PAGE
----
|buckler||(noun) Armor carried on the arm to intercept blows.|
|Usage:||As soon as he deflected his opponent's blow with his buckler, he went on the offensive, slashing away with his sword.|
Unsurprisingly, perhaps, some buckle under the weight of these great acting clans. In 2010 Danjuro’s son, Ebizo Ichikawa XI, was beaten up in a Tokyo nightclub brawl. The incident led to his suspension from kabuki and the blackening of the family name. For weeks afterwards, Ebizo had to endure the sort of media circus that accompanies Hollywood scandals, and repeated questions about whether his nirami would survive the assault. His career has yet to recover completely.
Perhaps more significantly, eight million people in the United States looked up their congressional representatives through Wikipedia and, it is claimed, went on to protest about Sopa and Pipa. Wikipedia paints a picture of jammed switchboards at Capitol Hill and servers buckling under the weight of email from protestors.
By STEPHANIE CLIFFORD
Target’s web site buckled Tuesday under the demand for a limited-edition line by designers Margherita and Angela Missoni, seen above at a Target store in New York.
- black • en
- blackened (過去形) • blackened (過去分詞) • blackening (現在分詞) • blackens (三人称単数現在)
2 〈人格・名誉などを〉汚す, 中傷する.
3 〈魚・肉を〉香辛料をまぶして外側を強火で焼く. ▼内側は柔らかい.━━(自)黒くなる；暗くなる.
- A clasp for fastening two ends, as of straps or a belt, in which a device attached to one of the ends is fitted or coupled to the other.
- An ornament that resembles this clasp, such as a metal square on a shoe or hat.
- An instance of bending, warping, or crumpling; a bend or bulge.
v., -led, -ling, -les. v.tr.
- To fasten with a buckle.
- To cause to bend, warp, or crumple.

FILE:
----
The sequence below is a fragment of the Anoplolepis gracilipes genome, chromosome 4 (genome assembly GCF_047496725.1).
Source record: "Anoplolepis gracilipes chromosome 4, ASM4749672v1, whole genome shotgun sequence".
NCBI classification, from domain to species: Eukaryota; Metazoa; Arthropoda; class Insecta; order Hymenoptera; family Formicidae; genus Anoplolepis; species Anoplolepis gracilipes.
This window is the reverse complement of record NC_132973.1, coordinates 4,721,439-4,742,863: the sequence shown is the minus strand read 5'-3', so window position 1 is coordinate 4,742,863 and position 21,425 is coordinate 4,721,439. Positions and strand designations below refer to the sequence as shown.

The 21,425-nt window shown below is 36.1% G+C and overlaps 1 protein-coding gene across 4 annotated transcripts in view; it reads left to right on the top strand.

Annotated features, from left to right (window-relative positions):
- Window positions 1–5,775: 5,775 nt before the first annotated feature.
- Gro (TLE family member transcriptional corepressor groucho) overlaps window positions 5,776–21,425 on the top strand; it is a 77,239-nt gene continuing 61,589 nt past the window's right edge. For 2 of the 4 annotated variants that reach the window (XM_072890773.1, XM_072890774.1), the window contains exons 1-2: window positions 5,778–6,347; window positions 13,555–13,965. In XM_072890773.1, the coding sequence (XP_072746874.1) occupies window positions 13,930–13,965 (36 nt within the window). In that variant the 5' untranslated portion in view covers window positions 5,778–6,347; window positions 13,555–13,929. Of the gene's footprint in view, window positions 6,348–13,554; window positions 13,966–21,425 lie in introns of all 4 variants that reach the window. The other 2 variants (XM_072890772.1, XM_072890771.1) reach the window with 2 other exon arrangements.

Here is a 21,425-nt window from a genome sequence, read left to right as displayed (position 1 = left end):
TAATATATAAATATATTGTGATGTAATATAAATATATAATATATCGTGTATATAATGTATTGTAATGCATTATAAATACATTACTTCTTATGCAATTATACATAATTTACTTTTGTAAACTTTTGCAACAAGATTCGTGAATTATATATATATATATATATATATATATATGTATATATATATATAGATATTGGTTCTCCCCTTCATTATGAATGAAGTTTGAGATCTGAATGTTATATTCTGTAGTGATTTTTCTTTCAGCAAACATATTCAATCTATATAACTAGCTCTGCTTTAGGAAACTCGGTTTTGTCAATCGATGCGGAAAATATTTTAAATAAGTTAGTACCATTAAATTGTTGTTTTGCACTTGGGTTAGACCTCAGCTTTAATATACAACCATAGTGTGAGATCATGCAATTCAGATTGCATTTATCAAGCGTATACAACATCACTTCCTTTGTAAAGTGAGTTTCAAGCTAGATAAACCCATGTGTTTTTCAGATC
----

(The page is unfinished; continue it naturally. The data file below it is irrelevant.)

- To become fastened with a buckle.
- To bend, warp, or crumple, as under pressure or heat.
- To give way; collapse: My knees buckled with fear.
- To succumb, as to exhaustion or authority; give in: finally buckled under the excessive demands of the job.
- To apply oneself with determination.
- To use a safety belt, especially in an automobile.
[Middle English bokel, from Old French boucle, from Latin buccula, cheek strap of a helmet, diminutive of bucca, cheek.]
- A horse used for riding or driving; a hackney.
- A worn-out horse for hire; a jade.
- One who undertakes unpleasant or distasteful tasks for money or reward; a hireling.
- A writer hired to produce routine or commercial writing.
- A carriage or hackney for hire.
- A taxicab.
- See hackie.
- Southwestern U.S. A rounded earthenware pot or jar, used especially for cooking or for carrying water.
- An olla podrida.
[Spanish, from Old Spanish, from Latin, variant of aula, aulla, pot, jar.]
REGIONAL NOTE The unglazed earthenware olla, a large crock or jar, was used for generations in southwestern parts of the United States where Spanish language and culture predominate, particularly in south Texas and California. The olla was usually used to store water on a patio and was wrapped in burlap to keep the water cool.
IN a village of La Mancha, the name of which I have no desire to
call to mind, there lived not long since one of those gentlemen that
keep a lance in the lance-rack, an old buckler, a lean hack, and a
greyhound for coursing. An olla of rather more beef than mutton, a
salad on most nights, scraps on Saturdays, lentils on Fridays, and a
pigeon or so extra on Sundays, made away with three-quarters of his